Thursday, May 16, 2019
Read More at Nurse+Jobs Ireland
Monday, May 13, 2019
Mental illnesses are serious, yet common, disorders that can affect mood and behavior. These issues can be occasional or long-lasting and can affect day-to-day functioning and ability to interact and relate with others.
There are a number of ways that you can improve your situation and help to increase mental well-being. One of the best ways to do this is through meditation and mindfulness practices.
Read more at Thrive Global
Wednesday, February 27, 2019
Tuesday, January 22, 2019
More than 250 Irish nurses gathered at the Sydney Opera House on Saturday to urge the Irish Government to increase pay and “give us a reason to come home.”
The group in Australia came out to show its support for nurses and midwives in Ireland who are going on strike on January 30th over pay and conditions.
Irish nurse Laura Phillips said the pay in Ireland is “not competitive” and that hundreds of Irish-trained nurses working in Australia will not come home until salaries improve.
An investigation into compassion fatigue and self-compassion in acute medical care hospital nurses: a mixed methods study
An investigation into compassion fatigue and self-compassion in acute medical care hospital nurses: a mixed methods study:
In the acute medical care hospital setting, nursing the sick and dying is both physically and emotionally demanding, making acute medical care hospital nurses more vulnerable to Compassion Fatigue (CF) or Secondary Traumatic Stress (STS). If not addressed in its earliest stages, CF can adversely change the caregiver’s ability to provide compassionate care. It has been shown that Self-Compassion (SC) can be beneficial for the caregiver, with corresponding benefits for the individual needing care. However, the relationship of this attribute to CF in the acute medical care hospital nursing setting has not been intensively studied. This study explores the environmental and psychosocial factors affecting the prevalence and levels of CF in acute medical care hospital nursing staff and whether SC can be used as a coping strategy that enables nurses to mitigate the prevalence and levels of CF.
See Full Article at: Journal of Compassionate Health Care
Dr Rangan Chatterjee has seen first-hand how stress affects his patients - and has found simple but effective methods to help them. Here he describes how small changes can help you to lead a more fulfilled and calmer life.
When we consider stress, we don't usually think of meaning and purpose. But living a life that's devoid of these qualities is inherently stressful. I'd even go as far as to say that the single best way of living a calmer, happier life is to do it with a strong sense of purpose. But what do I mean by 'purpose'? One way of thinking about it is as living your life on purpose.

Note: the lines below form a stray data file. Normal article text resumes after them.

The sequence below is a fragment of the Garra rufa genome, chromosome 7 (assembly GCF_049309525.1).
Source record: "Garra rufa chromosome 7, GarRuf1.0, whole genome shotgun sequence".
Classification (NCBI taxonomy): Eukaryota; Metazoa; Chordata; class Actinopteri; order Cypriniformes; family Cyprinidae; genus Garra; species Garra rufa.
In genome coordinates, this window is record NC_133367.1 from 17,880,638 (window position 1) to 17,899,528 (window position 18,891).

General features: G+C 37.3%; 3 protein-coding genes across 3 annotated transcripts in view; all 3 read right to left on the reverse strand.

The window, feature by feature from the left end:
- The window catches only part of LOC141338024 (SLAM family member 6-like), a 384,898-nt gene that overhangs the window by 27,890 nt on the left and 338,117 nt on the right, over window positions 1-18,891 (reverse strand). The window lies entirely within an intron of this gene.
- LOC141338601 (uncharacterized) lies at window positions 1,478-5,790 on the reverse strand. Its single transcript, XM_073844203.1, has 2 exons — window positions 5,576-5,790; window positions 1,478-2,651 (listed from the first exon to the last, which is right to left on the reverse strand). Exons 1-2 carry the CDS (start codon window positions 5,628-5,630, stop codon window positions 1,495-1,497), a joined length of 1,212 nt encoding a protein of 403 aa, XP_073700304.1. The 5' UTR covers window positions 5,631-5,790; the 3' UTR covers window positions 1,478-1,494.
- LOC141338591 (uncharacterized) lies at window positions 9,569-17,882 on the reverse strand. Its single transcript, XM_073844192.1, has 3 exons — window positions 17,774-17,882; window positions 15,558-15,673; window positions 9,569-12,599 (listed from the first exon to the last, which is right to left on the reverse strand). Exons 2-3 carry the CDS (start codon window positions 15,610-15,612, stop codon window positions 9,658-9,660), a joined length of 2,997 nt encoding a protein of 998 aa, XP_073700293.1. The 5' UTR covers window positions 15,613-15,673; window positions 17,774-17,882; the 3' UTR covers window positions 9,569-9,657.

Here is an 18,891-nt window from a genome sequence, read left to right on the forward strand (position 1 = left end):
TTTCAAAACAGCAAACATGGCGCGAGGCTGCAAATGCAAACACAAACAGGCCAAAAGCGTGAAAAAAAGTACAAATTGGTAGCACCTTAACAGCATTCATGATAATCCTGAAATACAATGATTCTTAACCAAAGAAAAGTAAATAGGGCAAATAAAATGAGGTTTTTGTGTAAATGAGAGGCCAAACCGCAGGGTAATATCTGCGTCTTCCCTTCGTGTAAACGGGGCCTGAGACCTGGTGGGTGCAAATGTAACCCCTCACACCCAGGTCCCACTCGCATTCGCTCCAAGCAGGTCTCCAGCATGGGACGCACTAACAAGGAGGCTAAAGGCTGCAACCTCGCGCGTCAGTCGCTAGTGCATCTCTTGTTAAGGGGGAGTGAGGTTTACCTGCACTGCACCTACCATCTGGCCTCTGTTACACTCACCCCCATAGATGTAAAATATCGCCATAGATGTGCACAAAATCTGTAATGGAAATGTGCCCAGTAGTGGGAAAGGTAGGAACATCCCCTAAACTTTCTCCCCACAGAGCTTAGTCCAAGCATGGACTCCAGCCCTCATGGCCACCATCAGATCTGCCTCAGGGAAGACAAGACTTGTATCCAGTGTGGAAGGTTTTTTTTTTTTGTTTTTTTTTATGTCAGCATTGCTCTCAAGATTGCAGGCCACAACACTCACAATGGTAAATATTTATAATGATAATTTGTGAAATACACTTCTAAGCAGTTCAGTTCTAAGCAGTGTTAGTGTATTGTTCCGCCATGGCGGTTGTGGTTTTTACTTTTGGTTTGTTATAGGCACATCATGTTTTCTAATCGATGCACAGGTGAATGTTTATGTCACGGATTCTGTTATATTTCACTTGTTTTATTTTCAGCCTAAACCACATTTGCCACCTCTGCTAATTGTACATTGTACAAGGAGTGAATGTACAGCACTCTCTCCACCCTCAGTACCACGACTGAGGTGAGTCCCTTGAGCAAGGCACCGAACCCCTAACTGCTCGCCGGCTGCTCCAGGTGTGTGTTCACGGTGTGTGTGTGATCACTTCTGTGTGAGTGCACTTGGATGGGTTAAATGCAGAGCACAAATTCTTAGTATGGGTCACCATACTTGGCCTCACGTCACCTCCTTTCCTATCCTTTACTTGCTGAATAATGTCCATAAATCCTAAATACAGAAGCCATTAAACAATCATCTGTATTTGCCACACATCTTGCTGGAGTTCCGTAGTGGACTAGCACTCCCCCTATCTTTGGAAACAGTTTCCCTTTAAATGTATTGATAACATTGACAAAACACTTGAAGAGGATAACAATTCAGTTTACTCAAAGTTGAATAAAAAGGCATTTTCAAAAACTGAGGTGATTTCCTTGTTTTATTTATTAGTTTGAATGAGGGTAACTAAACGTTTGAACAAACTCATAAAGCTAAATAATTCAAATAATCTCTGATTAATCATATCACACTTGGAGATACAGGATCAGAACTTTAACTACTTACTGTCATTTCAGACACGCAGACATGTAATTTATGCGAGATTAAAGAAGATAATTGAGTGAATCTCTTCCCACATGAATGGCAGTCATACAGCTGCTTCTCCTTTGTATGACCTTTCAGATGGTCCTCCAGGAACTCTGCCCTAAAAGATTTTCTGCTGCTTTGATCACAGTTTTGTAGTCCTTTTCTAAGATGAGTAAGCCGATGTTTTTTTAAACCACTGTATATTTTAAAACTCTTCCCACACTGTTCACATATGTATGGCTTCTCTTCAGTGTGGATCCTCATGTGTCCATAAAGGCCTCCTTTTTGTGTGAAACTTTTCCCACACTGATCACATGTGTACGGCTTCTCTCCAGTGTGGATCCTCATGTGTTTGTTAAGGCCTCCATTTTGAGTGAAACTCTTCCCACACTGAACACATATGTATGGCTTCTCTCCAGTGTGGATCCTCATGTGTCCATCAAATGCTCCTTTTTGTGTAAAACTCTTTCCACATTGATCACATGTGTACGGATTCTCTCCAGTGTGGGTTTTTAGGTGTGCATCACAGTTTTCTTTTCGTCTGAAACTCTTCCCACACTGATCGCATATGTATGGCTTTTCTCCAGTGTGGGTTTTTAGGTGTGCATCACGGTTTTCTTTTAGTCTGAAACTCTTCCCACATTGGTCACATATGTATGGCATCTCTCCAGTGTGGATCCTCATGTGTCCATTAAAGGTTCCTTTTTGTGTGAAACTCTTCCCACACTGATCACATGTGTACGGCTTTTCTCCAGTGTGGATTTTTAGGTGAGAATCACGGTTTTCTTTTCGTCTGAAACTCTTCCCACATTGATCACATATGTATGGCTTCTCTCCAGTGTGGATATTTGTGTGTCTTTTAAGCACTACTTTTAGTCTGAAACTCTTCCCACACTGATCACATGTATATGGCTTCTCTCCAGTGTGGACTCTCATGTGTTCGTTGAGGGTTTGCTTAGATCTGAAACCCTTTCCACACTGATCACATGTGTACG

People with a strong sense of purpose enjoy significantly better health compared to those who don't, including less likelihood of developing heart disease, strokes and depression. Research also shows that they sleep better and live longer.
Perhaps more crucially, though, people with a sense of purpose live happier lives.
But here's the problem. In order to find out who we are and what our purpose is, and then begin to change our lives, we need time. And time is precisely the thing that the modern world is stealing from us.
Thursday, December 6, 2018
Mental Health Reform is the leading national coalition on mental health in Ireland. We have over 70 member organisations, representing a broad range of interests, like housing, disability, children’s rights, human rights, ethnic minorities and many others. Mental Health Reform provides a unified voice campaigning to drive progressive reform of mental health services and supports in Ireland.
Read more at Mental Health Reform
Read more at Mental Health Reform
People with serious mental health problems should be given a host of new rights to ensure they receive better care if they are detained for compulsory treatment, an inquiry ordered by Theresa May has found.
The 50,000 people a year who are sectioned under the Mental Health Act should be able to set out how they want to be looked after and challenge doctors’ decisions about them, said the year-long independent review, led by Prof Sir Simon Wessely, an ex-president of the Royal College of Psychiatrists.
The review said patients detained in a psychiatric unit need a major extension of their rights because being locked up can be “traumatic” and “damaging.”Read more at the Guardian
Read more from the BBC
More at: Review of the Mental Health Act
Ireland: An article in The Irish Times 2017 : Read More: Reform of mental health law should put the patient’s voice to the fore